The turnabout in Matthew 4, must have felt like a pretty radical expression of grace as far as the Jews were concerned. Tobit’s THQ could have been something like: Why doesn’t God just turn out the lights and shut the door on Naphtaleans.

  8. RevD says:

    Much thanks to Beth Lewis and her webinar that pointed me to this site!

    Am I oversimplifying the significance of Zebulun and Naphtali to say that perhaps they are lifted up for the reader for purely symbolic reasons? It seems pretty clear that one could point to any land or people and witness the ways they have cast themselves into darkness.

    In this way, it seems less about prophecy fulfillment and more about context and identification… if Jesus would consider beginning his ministry even in such places as Zebulun and Naphtali (with all the history and its attendant baggage) then perhaps this light of hope and new life could be for me as well!

    Just thinkin’… (thanks for putting Locomotive Breath in my head! now I gotta go find it on iTunes or something!)

  9. Christian, thanks for the Tobit and the notion of the shame of the North. It really does make it seem radical and almost an insult, that this is where it begins.

    RevD, God took the handle and it couldn’t slow down, no it couldn’t slow down.

  10. It’s Saturday afternoon, what am I still doing here reading even more good, hard questions about this text? Like I didn’t have enough to consider already? Thanks to all for many excellent angles…

    Similar to the shame notion, one commentary I read suggested that Z & N were akin to the bad part of town, the wrong side of the tracks. Perhaps Matthew’s Jesus begins ministry there because the need is great there? (Admittedly, that’s not exactly a radical idea.)

    If we accept the notion that Matt. is the “most Jewish” of the gospels – and further, that Jesus is in some way the new Moses – perhaps the liberation Jesus brings (his Exodus, if you will) needs an Egypt parallel? If so, does a place where Jews and gentiles live under an oppressive gentile king (which, as I understand it, is one way to describe the land of Z&N), fit the bill?

    But I can’t make that argument strictly from the text, so maybe that’s out of bounds here.

    I think my hardest question of this text is (and it may very well be that this is simply another way of stating Russell’s question): How does where Jesus is affect the meaning of the gospel he proclaims?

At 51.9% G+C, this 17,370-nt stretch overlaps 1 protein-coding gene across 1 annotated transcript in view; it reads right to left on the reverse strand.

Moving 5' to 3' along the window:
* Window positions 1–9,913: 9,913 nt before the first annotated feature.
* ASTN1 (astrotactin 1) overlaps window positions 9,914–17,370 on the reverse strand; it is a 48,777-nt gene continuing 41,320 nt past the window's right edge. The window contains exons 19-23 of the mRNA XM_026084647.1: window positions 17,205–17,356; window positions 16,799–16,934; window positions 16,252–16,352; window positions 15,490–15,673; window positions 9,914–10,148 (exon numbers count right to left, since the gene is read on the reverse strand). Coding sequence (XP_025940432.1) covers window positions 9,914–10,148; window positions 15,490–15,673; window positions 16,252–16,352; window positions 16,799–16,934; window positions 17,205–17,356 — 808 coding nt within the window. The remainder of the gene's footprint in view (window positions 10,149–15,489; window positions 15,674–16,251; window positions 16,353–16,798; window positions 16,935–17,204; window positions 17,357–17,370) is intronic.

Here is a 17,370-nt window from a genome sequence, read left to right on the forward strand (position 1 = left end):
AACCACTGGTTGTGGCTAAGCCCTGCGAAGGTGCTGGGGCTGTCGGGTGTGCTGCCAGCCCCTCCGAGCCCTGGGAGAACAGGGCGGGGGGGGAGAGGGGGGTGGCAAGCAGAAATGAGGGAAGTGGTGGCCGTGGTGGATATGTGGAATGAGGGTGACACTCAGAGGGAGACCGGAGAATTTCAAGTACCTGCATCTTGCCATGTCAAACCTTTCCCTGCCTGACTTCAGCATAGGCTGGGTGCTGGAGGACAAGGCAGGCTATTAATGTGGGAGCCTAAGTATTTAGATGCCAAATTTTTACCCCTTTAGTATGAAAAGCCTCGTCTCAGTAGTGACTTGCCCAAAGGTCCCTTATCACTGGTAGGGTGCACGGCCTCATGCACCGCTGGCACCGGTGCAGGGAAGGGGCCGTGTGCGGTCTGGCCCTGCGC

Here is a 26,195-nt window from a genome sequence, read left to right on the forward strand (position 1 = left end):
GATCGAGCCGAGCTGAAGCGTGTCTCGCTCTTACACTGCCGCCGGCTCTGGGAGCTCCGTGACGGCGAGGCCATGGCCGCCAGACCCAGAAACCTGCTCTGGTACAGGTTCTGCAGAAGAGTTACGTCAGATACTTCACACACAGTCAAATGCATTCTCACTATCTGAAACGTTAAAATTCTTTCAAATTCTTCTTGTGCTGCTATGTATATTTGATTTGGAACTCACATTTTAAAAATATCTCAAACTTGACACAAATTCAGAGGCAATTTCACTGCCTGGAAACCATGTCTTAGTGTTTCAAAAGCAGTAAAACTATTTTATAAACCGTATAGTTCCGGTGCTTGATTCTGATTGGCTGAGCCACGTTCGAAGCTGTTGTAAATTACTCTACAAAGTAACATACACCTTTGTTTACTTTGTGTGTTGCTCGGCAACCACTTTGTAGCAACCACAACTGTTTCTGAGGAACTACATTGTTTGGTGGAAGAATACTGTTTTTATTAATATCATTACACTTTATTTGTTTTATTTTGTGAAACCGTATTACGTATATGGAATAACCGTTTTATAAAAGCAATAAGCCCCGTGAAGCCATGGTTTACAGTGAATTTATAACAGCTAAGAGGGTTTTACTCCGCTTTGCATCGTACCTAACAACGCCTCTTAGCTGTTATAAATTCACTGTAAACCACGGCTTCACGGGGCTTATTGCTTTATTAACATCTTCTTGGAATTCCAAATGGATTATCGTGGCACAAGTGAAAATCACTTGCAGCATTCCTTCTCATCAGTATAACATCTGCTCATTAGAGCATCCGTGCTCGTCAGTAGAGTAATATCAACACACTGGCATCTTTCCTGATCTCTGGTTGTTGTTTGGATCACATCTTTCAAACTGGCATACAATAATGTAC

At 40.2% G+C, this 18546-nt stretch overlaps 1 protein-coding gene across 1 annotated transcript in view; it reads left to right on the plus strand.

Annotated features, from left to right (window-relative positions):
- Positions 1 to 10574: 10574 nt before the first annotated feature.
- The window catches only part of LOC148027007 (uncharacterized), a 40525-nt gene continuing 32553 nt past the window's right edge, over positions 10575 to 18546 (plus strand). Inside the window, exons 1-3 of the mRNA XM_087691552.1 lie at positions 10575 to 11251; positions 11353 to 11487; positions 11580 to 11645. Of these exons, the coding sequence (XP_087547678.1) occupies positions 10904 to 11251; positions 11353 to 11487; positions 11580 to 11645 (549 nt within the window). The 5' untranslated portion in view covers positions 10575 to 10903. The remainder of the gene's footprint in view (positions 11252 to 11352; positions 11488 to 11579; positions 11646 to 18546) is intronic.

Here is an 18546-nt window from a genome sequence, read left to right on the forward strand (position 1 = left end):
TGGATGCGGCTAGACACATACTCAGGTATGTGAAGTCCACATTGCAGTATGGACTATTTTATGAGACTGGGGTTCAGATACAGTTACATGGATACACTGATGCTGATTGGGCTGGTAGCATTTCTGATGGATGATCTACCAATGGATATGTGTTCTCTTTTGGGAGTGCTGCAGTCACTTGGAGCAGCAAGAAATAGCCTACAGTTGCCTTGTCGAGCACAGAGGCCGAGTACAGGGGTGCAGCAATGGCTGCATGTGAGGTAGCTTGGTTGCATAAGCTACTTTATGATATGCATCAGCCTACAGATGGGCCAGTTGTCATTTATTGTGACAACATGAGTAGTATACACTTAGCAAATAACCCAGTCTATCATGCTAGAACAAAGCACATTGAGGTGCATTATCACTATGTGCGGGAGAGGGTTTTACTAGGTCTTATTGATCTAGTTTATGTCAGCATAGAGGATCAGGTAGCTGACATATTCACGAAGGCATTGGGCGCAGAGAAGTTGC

And the fairly obvious follow up would be: Whatever the answer to that question is, what are the implications for we who would follow Jesus today?

  11. Rev. Russell says:

    Dave, your questions brings to mind, a really hard question that comes up for me a lot. If it is clear that Jesus’ project is all about bringing the Good News to the outsiders, the others, the powerless–how do we hear it when we are not in Z & N we are not even in Jerusalem, but are the elite at the center of the Roman Empire. I better get to work on my sermon too.

  12. Russell, for me too, that really is the $64,000 question. (How old is that reference? Ergo, how old am I? Yikes)

    How do we who enjoy hegemony hear a message meant for those we oppress? How do we hear it without co-opting it for our own purpose, without removing the revolutionary notes?

  13. therevmom says:

    Wow… great fodder for this last minute sermon writer. I love Cowboy’s image of the sacred forest turned ticky-tacky neighborhood. Add to that Christian’s Tobit reference, and you’ve helped me put the gospel to this Interim Pastorate very well…. Thanks y’all.

  14. Samuel says:

    Brothers and Sister;

    Read carefully the book Mathew & Empire: Initial Exploration, by Dr. Warren Carter of Brite Divinity School. The author explain accurately this point.


  15. Rev. Russell says:

    I actually just started the book. I am going to use it for a Bible Study. I think it will be a great grounding for this year in Matthew.

  16. Amigo Cowboy says:

    Christian, thank you for the Tobit reference…that underscores the history behind the “present and darkened captivity” of the land. And Beach Walkin, nice imagery that reminds me that the darkness and captivity is not the vision for the land or the people.

  17. Bill Schlesinger says:

    Check out the Ezekiel passages in ch. 47 & 8; this was a seaside area that had been devastated and to which healing was promised — and a land where the ‘strangers who sojourn there’ are promised a share in that healing.


  1. […] than that, we don’t know a whole lot about them as they occupy little of Israel’s history. As a friend of mine says, “They are to the tribes of Israel what Thaddeus and Bartholomew are to the […]